There’s a chill in the air, and new shows on TV, so it must be fall premiere season. This summer, CivicScience explored viewer intent to watch fall network television. Since the premieres have come and gone, CivicScience will explore how many watched these new shows and if they intend to continue watching.

Picking Up Cancellation is a Boon for FOX

As speculated in the summer, there was a high intent to watch “Last Man Standing,” a show previously canceled by ABC.

Viewership of the show closely aligned with intent to watch. 26% started watching the show, and 7% of Americans polled said they will watch it in the future. Of the 26% who started watching, only 5% don’t plan to continue.

What could’ve been perceived as a high-risk move for FOX, taking on a politicized sitcom, seems to have paid off. Similar to those who intended to watch the show, “Last Man Standing’s” audience leans conservative, watches other FOX networks shows, and is a fan of FOX News as well.

The 7% who intend to watch the show in the future is among one of the highest of all the fall TV premieres CivicScience collected responses from. In some ways, comparing “Last Man Standing” to the rest of the fall lineup is comparing apples to oranges–technically a continuation of a previously canceled show, it didn’t have to work as hard for name brand recognition.

CBS’s Reboot Falls Flat

CBS’s “Magnum PI” had a high intent to watch among fall premieres, but it’s unclear if the show can maintain steam.

28% of Americans surveyed said they’d likely watch the show. In reality, 12% tuned in.

What’s more startling is how many are tuning out after the pilot. 42% of people who watched the “Magnum PI” pilot say they don’t plan to continue watching. Maybe the novelty of a reboot can’t sustain viewership. However, 5% of Americans asked said they have plans to watch it.

Perhaps CBS will pick up these viewers in the long run. 48% of those who plan to watch “Magnum PI” watch TV primarily through online streaming or on demand, meaning they might binge watch the show later in the season, or when it hits streaming platforms.

“FBI” Finds an Audience

CivicScience previously speculated that CBS’s Dick Wolf-produced “FBI” would find an audience with “Law & Order” fans from its name-brand recognition.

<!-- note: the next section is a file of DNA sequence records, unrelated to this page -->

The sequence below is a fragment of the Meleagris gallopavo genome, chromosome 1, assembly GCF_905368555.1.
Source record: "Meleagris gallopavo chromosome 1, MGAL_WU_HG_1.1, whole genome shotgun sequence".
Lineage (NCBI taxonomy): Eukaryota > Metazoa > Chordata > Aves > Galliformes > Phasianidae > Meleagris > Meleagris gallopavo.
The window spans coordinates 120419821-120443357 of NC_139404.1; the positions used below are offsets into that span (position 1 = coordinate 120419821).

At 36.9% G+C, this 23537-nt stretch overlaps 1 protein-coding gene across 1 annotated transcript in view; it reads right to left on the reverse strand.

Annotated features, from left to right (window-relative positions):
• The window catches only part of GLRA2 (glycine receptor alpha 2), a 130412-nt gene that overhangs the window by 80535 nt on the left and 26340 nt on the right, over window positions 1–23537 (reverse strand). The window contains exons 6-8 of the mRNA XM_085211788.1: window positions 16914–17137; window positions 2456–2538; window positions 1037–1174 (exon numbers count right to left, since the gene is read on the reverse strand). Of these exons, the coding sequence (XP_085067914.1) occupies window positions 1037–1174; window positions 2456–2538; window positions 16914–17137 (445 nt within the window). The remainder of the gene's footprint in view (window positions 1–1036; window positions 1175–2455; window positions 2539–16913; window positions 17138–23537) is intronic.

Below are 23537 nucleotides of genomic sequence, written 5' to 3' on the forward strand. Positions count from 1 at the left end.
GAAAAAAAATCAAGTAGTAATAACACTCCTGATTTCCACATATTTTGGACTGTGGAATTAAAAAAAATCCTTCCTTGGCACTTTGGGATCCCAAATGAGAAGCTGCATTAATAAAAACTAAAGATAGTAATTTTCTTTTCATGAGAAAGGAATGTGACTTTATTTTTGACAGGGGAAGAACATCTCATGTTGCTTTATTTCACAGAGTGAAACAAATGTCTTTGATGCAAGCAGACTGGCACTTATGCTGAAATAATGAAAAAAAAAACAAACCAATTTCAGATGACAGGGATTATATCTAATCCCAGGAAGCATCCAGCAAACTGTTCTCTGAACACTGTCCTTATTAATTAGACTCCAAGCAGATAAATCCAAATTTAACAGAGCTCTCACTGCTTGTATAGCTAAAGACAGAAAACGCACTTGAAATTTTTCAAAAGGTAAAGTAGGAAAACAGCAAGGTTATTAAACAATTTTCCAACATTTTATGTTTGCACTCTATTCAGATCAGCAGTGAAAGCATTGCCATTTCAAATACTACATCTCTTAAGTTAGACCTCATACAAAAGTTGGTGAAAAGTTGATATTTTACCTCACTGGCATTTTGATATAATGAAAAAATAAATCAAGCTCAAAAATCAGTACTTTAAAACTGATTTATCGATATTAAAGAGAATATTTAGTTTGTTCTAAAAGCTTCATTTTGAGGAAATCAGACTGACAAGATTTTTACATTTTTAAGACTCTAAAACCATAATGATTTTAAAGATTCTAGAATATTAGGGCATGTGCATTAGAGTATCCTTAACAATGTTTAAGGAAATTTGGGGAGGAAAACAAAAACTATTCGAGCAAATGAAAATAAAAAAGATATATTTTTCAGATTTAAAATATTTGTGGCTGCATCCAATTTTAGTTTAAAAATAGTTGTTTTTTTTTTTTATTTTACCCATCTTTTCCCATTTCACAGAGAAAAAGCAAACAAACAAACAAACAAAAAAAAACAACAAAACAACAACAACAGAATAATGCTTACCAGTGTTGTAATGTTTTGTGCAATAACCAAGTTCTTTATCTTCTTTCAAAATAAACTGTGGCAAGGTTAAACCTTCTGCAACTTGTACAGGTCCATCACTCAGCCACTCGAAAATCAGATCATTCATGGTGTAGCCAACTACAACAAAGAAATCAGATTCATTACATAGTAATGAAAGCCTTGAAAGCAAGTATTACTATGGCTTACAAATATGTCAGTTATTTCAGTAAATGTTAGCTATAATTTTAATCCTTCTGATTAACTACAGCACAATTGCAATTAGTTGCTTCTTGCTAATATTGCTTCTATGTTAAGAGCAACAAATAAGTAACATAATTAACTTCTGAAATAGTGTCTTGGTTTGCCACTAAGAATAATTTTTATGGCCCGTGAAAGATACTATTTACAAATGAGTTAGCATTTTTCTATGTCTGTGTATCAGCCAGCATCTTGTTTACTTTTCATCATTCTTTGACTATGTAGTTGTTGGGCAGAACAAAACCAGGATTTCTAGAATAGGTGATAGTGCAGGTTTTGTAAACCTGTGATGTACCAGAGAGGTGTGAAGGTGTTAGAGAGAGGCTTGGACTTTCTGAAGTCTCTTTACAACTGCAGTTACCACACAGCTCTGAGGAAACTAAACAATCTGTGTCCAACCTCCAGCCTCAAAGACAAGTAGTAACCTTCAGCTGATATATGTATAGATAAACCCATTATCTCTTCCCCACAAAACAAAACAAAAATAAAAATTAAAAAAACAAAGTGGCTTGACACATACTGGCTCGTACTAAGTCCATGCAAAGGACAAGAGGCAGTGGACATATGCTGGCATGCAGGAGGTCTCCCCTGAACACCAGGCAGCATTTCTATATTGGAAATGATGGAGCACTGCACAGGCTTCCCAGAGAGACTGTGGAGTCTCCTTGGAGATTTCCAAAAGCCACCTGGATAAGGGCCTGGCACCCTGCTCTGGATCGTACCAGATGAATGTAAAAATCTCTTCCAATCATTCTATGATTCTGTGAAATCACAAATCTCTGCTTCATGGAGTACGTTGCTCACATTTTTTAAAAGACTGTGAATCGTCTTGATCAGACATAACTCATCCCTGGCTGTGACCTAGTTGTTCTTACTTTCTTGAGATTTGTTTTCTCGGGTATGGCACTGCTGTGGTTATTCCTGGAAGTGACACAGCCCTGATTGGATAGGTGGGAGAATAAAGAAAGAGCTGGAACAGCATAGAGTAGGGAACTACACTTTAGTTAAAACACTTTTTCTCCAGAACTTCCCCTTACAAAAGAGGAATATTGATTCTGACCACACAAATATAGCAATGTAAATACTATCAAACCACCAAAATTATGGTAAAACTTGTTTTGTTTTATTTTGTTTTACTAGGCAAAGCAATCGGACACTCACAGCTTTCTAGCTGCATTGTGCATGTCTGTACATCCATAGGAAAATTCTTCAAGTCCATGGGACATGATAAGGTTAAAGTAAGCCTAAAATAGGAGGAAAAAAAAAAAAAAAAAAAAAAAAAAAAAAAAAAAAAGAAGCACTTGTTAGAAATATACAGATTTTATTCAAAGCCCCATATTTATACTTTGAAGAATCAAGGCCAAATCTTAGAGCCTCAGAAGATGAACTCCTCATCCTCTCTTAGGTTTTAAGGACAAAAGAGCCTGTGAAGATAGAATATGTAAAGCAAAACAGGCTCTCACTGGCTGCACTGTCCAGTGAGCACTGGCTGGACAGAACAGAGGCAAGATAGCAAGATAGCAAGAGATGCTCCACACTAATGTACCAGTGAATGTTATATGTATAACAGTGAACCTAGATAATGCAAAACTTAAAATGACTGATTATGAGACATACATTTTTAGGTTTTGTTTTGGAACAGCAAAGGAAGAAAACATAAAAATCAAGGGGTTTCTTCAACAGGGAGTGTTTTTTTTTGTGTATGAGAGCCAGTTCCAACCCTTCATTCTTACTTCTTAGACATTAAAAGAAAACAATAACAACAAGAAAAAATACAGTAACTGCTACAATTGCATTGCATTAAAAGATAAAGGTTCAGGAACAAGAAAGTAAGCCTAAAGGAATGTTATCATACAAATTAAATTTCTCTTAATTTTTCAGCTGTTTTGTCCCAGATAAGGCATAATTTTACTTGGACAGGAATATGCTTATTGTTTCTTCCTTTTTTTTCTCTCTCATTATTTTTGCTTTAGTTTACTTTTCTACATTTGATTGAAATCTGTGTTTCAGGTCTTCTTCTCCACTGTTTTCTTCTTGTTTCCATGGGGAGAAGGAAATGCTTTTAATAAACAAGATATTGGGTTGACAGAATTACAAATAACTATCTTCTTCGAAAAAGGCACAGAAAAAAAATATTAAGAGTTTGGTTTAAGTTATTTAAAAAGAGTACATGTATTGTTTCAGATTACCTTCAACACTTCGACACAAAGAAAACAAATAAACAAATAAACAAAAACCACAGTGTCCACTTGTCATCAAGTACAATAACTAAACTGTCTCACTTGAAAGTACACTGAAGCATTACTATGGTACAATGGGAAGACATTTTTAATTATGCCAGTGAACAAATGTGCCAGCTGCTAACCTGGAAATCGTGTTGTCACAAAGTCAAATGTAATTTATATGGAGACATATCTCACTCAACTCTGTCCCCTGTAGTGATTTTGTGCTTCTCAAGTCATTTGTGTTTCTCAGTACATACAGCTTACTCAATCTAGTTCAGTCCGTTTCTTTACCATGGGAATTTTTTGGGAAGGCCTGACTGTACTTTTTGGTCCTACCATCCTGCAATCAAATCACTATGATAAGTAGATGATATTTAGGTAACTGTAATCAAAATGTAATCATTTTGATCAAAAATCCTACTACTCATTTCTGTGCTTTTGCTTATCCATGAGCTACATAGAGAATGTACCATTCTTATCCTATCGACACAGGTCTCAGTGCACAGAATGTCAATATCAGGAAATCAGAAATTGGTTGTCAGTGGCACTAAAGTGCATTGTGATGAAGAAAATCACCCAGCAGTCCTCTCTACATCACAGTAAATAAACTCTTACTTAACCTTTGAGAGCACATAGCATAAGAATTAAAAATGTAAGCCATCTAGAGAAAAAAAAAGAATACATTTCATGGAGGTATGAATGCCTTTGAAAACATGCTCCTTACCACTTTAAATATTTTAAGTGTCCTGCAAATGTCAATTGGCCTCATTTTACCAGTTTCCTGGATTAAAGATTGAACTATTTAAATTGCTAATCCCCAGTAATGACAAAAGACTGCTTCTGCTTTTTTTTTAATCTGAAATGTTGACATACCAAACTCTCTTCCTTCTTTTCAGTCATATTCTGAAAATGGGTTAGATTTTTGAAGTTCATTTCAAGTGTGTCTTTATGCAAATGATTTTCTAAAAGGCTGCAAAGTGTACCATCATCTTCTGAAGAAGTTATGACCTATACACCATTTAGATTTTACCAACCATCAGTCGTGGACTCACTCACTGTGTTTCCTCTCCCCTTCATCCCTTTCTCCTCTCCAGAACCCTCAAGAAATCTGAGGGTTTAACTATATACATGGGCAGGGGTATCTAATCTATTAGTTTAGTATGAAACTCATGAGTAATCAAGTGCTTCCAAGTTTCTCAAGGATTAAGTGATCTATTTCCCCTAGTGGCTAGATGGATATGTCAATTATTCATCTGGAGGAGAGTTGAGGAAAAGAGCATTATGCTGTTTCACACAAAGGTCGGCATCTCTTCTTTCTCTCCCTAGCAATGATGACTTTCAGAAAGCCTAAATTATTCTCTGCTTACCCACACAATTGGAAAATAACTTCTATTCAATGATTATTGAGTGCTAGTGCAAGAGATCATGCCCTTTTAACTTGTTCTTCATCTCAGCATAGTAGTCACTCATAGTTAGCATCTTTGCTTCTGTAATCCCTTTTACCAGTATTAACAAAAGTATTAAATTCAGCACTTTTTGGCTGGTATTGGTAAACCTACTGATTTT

While likelihood to watch didn’t match up with true viewership, the dropout rate among “FBI” viewers is one of the lowest this premiere season.

Just 25% of those who watched the premiere of “FBI” say they won’t continue to tune in. Across the board, CivicScience found that dropout rates after pilot episodes this fall averaged out to 38%. The 4% who intend to watch the show in the future might make up that difference.

Who’s Laughing Now?

Among all networks, CivicScience found that premiering comedies had some of the lowest viewer audiences, paired with the highest viewer dropout rates.

Half of “Rel’s” audience on FOX doesn’t plan to continue watching the show.

NBC’s “I Feel Bad” had nearly similar viewership numbers.

As did CBS’s “Happy Together.”

Perhaps audiences aren’t in the mood to laugh, or maybe it’s the notorious nature of the hit-or-miss sitcom pilot, but across networks, viewers aren’t fans of this fall’s sitcoms.

“Manifest” is a Mystery

When CivicScience asked Americans about their intent to watch NBC’s “Manifest,” the results were surprising.

The high-concept mystery thriller is a hard logline to sell and with a season chock full of reboots and pickups. One would assume this show would be lost in the shuffle. However, viewership numbers indicate the opposite.

“Manifest” boasts the highest viewership numbers, behind only FOX’s “Last Man Standing.” Just under ¼ of viewers said they’d stop watching the show, and the 5% who indicated they’d watch in the future signals a strong word of mouth campaign for the show that could grow its current audience by 50%.

For the most part, intent to watch fall shows aligned with initial viewership, but the startling contrast between those who watched a show and those who will continue to watch highlights the challenge of keeping viewers engaged in an increasingly content-laden landscape.